Wednesday, September 17, 2014

Sister Hildegard’s Language

Saint Hildegard says not to write
anything nasty with her letters.
Happy St. Hildegard’s Day!

Today is the feast day of St. Hildegard of Bingen, who is probably the only saint to have created a language. She did other things to, but among those who study constructed languages, her “Lingua Ignota” has long held pride of place as the earliest recorded artificial language. She died on September 17, 1179. I’m not certain if that’s been adjusted for calendar changes, but about 853 years ago today.[1]

Her “unknown language” was doubly secret, as it had its own letterforms. The letter a looks like a y, the e like a q, and so forth. But it wasn’t just a substitution cipher for writing German or Latin; she made up words too. On the other hand, as she only created nouns (and a few adjectives), it’s not really a full language, more like using code names for various things. Although, maybe the 1011 words in her glossary were intended to be a start, so that the nuns could talk in a mystic language.

Certainly I could see the idea of a nun conceiving of a language only for prayer. One objection that was raised during the early days of the revival of Hebrew was that Hebrew was a holy language fit for prayers and it would be desecrated by using it for commerce or (worse) in anger. Perhaps if Hildegard had continued work on Lingua Ignota, she would have produced a full language.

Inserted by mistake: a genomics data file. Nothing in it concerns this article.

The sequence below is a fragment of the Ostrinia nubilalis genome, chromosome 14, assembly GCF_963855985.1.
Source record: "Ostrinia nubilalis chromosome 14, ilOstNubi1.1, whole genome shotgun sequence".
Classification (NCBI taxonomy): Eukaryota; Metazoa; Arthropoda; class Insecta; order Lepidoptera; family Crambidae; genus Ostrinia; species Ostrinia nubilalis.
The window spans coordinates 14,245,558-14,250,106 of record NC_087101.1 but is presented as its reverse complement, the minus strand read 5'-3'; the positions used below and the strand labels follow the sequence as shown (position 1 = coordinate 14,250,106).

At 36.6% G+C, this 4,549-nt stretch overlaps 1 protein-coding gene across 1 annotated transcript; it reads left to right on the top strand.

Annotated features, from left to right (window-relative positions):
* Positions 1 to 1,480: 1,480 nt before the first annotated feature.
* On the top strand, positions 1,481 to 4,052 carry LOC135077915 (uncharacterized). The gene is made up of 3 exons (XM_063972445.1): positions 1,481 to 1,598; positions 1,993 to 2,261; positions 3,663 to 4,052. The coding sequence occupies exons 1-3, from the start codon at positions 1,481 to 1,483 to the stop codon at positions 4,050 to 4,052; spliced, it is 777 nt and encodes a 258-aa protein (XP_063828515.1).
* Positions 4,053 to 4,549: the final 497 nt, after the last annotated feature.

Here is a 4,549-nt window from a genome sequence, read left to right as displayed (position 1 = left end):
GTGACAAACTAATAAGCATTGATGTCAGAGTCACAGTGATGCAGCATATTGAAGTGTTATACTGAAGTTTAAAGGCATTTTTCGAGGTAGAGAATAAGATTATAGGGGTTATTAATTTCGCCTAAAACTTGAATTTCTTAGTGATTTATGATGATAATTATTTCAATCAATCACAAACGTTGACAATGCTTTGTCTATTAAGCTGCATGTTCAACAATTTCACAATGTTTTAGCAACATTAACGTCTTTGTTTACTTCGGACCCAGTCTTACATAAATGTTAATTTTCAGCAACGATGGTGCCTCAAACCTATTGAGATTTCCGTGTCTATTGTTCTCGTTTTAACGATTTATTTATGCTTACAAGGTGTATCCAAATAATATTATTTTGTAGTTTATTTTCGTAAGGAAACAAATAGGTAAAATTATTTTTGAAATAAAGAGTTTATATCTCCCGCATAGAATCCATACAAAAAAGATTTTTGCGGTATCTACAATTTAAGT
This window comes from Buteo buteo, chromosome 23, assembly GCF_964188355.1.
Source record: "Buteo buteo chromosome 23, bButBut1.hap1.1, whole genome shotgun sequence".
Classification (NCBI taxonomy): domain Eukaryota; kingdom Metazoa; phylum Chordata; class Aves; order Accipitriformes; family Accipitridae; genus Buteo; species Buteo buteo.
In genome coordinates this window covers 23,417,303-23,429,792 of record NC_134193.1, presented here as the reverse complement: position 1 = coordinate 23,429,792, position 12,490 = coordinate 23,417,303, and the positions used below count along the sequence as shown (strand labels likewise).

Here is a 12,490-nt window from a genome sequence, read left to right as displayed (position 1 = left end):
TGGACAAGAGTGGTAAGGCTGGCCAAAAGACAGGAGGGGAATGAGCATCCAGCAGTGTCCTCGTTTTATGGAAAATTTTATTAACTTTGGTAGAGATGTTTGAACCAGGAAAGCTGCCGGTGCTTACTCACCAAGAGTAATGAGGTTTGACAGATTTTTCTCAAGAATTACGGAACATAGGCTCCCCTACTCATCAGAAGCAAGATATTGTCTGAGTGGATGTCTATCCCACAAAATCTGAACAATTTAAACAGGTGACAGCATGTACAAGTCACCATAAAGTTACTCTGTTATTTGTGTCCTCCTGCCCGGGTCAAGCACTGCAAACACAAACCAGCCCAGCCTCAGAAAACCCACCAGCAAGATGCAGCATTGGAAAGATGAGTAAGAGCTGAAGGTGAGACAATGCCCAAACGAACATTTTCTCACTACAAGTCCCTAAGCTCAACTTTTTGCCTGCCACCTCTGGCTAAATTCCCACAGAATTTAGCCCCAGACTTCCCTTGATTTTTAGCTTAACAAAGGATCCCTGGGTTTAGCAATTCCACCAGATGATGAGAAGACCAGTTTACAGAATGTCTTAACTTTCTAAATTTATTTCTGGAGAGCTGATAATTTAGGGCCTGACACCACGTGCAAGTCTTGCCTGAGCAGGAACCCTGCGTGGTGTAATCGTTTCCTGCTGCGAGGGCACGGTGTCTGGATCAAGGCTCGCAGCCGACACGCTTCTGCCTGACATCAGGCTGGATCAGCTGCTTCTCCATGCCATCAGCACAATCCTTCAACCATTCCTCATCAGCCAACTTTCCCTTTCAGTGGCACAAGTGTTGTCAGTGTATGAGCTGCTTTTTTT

Or, perhaps she did. Maybe in a some dusty corner of a library of medieval works is a full version of the Lingua Ignota (it’s shelved not far from Shakespeare’s rough drafts and three manuscripts of Beowulf).[2] Or, perhaps it was in the library of Monte Cassino, and was not among the manuscripts that were rescued.

And, of course, it could be a project that was started but never finished. Maybe she started and the nuns didn’t want to learn Sister Hildegard’s language, happy to talk in German instead. Or maybe Sister Hildegard didn’t quite approve of the things that Sister Helga was saying.

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  1. Unless you’re not reading this on September 17, 2014, in which case you can do the math yourself.  ↩
  2. I did hear of a British nobleman who has refused to allow scholars to examine his library. He noted that the scholars who contacted him don’t seem to understand the term “private library.” If I had to guess, not only does he have fine things that scholars would love to see, but also he’s trying to avoid the tax bill for owning them, as they would up the values of his possessions.  ↩

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